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View Diary: Telecoms take HUNDREDS OF BILLIONS for national broadband, but don't want to deliver (145 comments)

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  •  Hundreds of billions? (1+ / 0-)
    Recommended by:
    Rikon Snow need to get the facts before you come up with a headline like this one. If you are talking about the USF funds, the whole thing amounts to 8-9 billion a year for the whole industry including about 2 billion for the ILECs. Sorry big guy but this article is total bullshit.

    Do facts matter anymore?

    by Sinan on Thu Mar 13, 2014 at 04:21:37 PM PDT

    •  Recycled simply for Balls. (Nt) (1+ / 0-)
      Recommended by:
      Lefty Coaster

      ". . .as singularly embarrassing a public address as any allegedly sentient primate ever has delivered." - Charles P. Pierce

      by Rikon Snow on Thu Mar 13, 2014 at 04:26:46 PM PDT

      [ Parent ]

    •  OK Its probably closer to dozens of billions (2+ / 0-)
      Recommended by:
      Mannie, Egalitare

      "If Wall Street paid a tax on every “game” they run, we would get enough revenue to run the government on." ~ Will Rogers

      by Lefty Coaster on Thu Mar 13, 2014 at 04:44:09 PM PDT

      [ Parent ]

    •  Okay, fine. (4+ / 0-)
      Recommended by:
      Eric K, Mannie, earicicle, Bluefin

      Tell us how many billions it is acceptable for the corporations to take, without doing anything?

      I hope that the quality of debate will improve,
      but I fear we will remain Democrats.

      Who is twigg?

      by twigg on Thu Mar 13, 2014 at 05:50:11 PM PDT

      [ Parent ]

    •  AFOR money, not USF! (6+ / 0-)

      I am VERY familiar with the material (I know some of the people involved) in the article.   It is not about the USF at all.  

      In and around 1992, the Bell telephone companies asked to change their regulation from utility-style rate of return (regulated profit, based on level of investment) to price cap (basic service rate capped, profits unregulated).  Costs were falling so this meant higher profits.  They promised to build broadband with it.  New Jersey Bell specifically promised to wire the state with 100% fiber to the home, 45 megabits each way, open common carriage.

      Instead, they didn't invest.  During the 1990s, their profits rose.  But they invested less.  Maintenance got worse.  They only built DSL, recycling the old wire.  Then in the 2000s, they invested a little in FiOS (VZ) or U-Verse (SBC->ATT), but only selectively.

      The $380 billion that Bruce Kushnick talks about was the excess profit, above what rate of return would have allowed, that they got for doing less, not more, than before.

    •  ~20 years * $8B/yr = $160B (2+ / 0-)
      Recommended by:
      Bluefin, Mannie

      I'm using your dollar estimate, Sinan, along Kos' year span. It's basic math and comes to $160 Billion.  Want to be an adult, take back your "total bull" accusation and issue an apology?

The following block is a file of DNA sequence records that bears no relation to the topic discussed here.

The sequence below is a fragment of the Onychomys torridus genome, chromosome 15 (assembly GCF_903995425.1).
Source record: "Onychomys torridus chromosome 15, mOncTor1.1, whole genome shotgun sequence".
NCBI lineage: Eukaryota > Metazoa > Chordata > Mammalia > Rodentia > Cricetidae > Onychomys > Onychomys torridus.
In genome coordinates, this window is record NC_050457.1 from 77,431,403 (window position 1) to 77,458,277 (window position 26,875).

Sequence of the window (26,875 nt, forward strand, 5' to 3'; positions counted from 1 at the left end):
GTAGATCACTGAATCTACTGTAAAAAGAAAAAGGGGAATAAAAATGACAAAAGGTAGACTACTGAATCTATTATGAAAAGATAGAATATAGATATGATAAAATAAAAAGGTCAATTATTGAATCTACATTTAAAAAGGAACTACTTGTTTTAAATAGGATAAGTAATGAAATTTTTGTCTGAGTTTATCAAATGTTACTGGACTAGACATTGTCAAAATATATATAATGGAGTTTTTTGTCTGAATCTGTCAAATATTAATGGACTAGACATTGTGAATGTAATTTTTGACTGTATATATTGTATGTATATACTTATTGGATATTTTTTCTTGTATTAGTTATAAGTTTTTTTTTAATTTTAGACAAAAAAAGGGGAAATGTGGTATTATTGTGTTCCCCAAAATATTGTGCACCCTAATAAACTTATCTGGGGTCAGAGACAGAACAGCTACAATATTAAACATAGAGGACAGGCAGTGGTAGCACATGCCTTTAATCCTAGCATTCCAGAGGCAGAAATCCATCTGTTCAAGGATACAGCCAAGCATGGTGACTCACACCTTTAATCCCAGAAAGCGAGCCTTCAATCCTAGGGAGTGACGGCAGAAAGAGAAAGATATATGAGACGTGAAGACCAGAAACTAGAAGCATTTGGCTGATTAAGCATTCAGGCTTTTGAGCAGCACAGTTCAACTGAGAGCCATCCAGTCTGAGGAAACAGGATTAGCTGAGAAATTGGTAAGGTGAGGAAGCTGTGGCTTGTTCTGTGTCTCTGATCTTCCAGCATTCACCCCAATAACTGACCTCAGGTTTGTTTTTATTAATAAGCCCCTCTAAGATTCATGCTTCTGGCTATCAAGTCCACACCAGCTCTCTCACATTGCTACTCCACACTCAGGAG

•  He gave no details for his claim. (0+ / 0-)

        Nor did he address the very complicated issue of bringing broadband to under served areas. By making a headline like this, he chose to play the corporate giants as mooching leeches meme instead of actually diving into this industry and giving some background and facts. I work in this industry, it is not productive to represent it as some sort of ripoff of the customer. Someone here said that in 1992 they promised to bring fiber to the home, that is a bold faced lie. There was no fiber to the home in 1992. Then he said that they had to settle for DSL as if they had a choice. Copper is the installed plant in every building or home in the nation due to USF funding over the years. The fact that you even have a POTs line is because every single carrier paid for it. Bringing fiber to the home is a very, very recent development and it costs huge bucks. So rather than make a blatantly stupid article on the horrors of the Tier 1's, why not have some integrity?

        Do facts matter anymore?

        by Sinan on Fri Mar 14, 2014 at 09:02:28 AM PDT

        [ Parent ]

        •  Then start with *these* comments instead of math. (0+ / 0-)

          You may have a point, but when you include criticism of dollars that doesn't stand up to basic math rebuttal, it makes the rest of your argument look weaker (not logically, but psychologically).

        •  Can we say "vested interest"? (0+ / 0-)

          You are supporting your industry without really looking at this from a broader perspective. Answer me this: why is America at the bottom of the list for broadband in developed nations? Why do the Koreans have insane broadband speeds AND MUCH CHEAPER SERVICE????

          And by the way, it seems to me that there was a lot of money put up for increased broadband in the Recovery Act in addition to the moneys they got over the years. So why are they allowed TO WASTE IT ON LOBBYING AND INDUSTRY CONSOLIDATION INSTEAD OF PROVIDING SERVICE???

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